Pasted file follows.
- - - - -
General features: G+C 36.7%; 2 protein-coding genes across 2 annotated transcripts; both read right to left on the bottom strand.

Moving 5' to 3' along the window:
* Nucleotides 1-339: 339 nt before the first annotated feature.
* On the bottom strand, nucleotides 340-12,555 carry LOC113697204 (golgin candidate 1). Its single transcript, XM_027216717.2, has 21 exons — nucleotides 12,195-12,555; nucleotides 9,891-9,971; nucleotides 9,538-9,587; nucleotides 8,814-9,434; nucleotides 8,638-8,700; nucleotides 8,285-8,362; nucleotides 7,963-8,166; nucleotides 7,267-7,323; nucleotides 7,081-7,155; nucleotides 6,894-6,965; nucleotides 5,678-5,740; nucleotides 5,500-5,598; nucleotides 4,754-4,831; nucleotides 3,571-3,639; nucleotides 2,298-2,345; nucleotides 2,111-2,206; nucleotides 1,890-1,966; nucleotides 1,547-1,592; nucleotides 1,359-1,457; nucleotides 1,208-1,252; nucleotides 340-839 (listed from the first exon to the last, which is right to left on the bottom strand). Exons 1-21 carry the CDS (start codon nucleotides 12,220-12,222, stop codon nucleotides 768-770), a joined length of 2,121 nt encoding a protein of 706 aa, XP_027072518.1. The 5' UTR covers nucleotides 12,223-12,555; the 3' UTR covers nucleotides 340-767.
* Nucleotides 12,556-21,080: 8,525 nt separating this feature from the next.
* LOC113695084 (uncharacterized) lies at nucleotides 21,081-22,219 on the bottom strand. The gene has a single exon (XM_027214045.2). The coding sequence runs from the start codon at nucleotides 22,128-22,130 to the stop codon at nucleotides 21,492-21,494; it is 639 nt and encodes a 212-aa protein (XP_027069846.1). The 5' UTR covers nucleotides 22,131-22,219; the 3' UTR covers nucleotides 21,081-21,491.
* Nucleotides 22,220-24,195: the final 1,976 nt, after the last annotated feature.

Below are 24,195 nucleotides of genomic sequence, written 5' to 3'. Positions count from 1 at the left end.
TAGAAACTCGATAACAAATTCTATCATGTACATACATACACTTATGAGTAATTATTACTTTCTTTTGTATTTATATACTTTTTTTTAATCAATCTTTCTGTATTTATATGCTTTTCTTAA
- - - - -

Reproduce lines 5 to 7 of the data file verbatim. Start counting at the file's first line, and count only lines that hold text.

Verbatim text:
* Nucleotides 12,556-21,080: 8,525 nt separating this feature from the next.
* LOC113695084 (uncharacterized) lies at nucleotides 21,081-22,219 on the bottom strand. The gene has a single exon (XM_027214045.2). The coding sequence runs from the start codon at nucleotides 22,128-22,130 to the stop codon at nucleotides 21,492-21,494; it is 639 nt and encodes a 212-aa protein (XP_027069846.1). The 5' UTR covers nucleotides 22,131-22,219; the 3' UTR covers nucleotides 21,081-21,491.
* Nucleotides 22,220-24,195: the final 1,976 nt, after the last annotated feature.